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The Peregrinus

Symbolism of the Peregrinus

The Peregrinus is not an accidental composition. Rather, the Peregrinus ("Perry") is an aggregation of symbols and an embodiment of legal ideals:

  • The tail brushes aside technicalities in favor of justice.
  • The long and pointed beak delves into relevant and irrelevant facts.
  • The arched back shows the readiness to spring to do right and prevent wrong.
  • The eyes are all-seeing.
  • The headwear is the crown of truth.
  • The footwear varies depending on the artist. It has included a ditcher's boot to show allegiance to the masses; a Stacy-Adams boot popular since 1875 that symbolizes an ability to keep up with the changing times; cowboy boots honoring Perry's Texas roots; as well as boxing gloves indicating willingness to fight for law and equity.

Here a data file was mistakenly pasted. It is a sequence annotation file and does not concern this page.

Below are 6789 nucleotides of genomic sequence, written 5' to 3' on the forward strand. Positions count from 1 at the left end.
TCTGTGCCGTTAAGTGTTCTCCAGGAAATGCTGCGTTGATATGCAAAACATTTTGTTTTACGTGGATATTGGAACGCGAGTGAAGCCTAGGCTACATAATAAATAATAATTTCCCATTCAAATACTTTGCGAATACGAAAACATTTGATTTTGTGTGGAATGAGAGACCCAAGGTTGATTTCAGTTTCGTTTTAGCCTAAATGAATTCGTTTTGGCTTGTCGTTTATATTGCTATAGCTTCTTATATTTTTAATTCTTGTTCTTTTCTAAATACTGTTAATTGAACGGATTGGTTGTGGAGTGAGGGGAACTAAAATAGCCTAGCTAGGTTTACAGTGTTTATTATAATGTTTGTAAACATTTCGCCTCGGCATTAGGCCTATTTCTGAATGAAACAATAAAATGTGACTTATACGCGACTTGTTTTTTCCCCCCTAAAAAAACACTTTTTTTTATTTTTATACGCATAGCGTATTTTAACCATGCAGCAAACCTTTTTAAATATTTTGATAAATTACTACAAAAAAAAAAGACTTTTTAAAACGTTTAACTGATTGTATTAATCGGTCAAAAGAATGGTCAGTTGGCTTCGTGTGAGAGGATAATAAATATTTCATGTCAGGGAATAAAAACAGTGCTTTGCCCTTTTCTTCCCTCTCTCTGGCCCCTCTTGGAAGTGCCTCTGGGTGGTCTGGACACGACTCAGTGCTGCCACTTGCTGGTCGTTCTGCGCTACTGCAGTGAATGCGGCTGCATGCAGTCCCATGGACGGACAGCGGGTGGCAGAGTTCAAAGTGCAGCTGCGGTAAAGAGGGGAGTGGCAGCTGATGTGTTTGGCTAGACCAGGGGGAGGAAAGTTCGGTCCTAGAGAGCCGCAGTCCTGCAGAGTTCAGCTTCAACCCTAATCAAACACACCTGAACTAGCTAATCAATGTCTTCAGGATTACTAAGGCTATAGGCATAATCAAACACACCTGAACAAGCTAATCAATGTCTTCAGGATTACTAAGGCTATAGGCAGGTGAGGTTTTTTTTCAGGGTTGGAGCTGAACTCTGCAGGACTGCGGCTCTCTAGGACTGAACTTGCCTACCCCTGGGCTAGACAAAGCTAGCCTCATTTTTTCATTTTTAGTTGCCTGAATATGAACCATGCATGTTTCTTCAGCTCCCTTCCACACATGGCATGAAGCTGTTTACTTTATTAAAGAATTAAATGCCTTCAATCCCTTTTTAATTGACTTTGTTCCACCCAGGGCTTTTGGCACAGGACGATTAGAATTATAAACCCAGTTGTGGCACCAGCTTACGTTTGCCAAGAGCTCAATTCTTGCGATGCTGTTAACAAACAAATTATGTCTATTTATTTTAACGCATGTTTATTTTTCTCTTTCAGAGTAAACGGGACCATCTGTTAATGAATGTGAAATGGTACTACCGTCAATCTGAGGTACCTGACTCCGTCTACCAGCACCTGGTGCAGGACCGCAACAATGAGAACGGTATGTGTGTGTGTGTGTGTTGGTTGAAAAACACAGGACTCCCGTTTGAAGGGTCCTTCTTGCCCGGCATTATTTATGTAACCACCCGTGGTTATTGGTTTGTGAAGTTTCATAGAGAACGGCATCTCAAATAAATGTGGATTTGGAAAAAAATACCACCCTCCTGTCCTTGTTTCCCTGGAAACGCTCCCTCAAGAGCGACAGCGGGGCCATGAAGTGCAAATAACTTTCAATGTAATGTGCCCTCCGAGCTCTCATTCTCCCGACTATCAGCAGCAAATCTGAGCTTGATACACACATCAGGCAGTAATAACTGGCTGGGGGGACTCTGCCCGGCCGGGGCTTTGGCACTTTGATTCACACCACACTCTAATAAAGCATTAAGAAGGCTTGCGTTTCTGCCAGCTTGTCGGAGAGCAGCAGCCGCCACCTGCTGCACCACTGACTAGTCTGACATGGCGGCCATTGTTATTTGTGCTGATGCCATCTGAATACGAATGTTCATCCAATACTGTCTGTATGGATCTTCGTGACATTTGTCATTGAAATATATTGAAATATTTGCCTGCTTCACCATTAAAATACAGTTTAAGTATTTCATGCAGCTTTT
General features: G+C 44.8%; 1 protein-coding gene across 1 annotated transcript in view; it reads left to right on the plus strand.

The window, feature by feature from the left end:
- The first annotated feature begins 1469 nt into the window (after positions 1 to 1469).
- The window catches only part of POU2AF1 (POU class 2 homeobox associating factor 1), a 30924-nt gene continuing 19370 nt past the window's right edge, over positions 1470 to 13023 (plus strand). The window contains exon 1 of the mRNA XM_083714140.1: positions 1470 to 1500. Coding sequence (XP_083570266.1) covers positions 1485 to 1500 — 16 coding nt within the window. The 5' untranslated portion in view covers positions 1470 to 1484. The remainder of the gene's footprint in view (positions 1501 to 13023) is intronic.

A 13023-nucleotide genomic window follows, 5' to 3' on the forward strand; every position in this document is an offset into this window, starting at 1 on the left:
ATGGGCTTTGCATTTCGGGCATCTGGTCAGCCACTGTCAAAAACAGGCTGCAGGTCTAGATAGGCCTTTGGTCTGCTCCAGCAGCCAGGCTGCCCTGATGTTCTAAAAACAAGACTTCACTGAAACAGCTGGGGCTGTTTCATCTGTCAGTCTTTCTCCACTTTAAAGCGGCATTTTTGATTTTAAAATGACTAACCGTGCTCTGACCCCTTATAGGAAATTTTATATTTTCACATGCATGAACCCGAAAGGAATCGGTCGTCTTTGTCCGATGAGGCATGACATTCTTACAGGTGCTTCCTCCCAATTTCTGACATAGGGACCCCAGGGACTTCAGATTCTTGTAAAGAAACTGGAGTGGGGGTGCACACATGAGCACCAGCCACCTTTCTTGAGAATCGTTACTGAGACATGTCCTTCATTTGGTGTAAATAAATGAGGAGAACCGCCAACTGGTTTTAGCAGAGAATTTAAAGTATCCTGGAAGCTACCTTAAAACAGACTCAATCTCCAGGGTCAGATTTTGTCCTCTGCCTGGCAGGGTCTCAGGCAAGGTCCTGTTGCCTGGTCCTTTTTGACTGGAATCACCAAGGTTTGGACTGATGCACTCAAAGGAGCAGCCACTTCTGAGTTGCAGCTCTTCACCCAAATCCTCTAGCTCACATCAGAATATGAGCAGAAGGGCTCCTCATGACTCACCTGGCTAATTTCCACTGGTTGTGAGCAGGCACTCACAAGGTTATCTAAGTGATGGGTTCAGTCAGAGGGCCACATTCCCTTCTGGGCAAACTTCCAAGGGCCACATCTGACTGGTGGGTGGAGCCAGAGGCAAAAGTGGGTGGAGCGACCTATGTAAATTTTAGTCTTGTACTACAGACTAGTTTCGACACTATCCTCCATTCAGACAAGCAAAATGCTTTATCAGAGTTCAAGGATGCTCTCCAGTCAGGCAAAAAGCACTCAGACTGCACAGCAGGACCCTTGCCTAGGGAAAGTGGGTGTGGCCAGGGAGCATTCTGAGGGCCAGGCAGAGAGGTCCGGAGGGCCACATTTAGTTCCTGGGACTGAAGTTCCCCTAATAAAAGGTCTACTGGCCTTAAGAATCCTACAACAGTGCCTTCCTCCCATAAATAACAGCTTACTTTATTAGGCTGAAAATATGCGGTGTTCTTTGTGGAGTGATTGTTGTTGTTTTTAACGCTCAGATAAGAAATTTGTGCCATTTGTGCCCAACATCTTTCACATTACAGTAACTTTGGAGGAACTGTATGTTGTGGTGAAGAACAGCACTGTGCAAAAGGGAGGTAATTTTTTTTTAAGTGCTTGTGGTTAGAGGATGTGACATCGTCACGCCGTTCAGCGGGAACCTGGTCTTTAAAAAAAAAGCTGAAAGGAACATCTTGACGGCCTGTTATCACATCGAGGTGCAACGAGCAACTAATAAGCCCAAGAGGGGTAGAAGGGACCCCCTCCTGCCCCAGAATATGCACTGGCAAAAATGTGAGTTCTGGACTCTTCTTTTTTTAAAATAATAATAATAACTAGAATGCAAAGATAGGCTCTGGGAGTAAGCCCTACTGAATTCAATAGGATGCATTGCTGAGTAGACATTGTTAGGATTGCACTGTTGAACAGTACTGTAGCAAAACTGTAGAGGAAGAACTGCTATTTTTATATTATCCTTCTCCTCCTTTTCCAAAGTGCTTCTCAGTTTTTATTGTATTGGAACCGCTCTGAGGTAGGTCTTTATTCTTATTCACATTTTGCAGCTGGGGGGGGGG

• In some versions, like the 1918 one pictured above, Perry's right foot is extended, emulating "the right foot foremost"⁠—an expression used to indicate a favorable start.

According to longtime Law Librarian Lucy Moore in 1946, Perry boasts the hindquarters of a dog, man’s most faithful friend, and its “broad bill represented the wide latitude of a bill in equity.” While the Peregrinus has changed over time, its status as a noble legal emblem remains.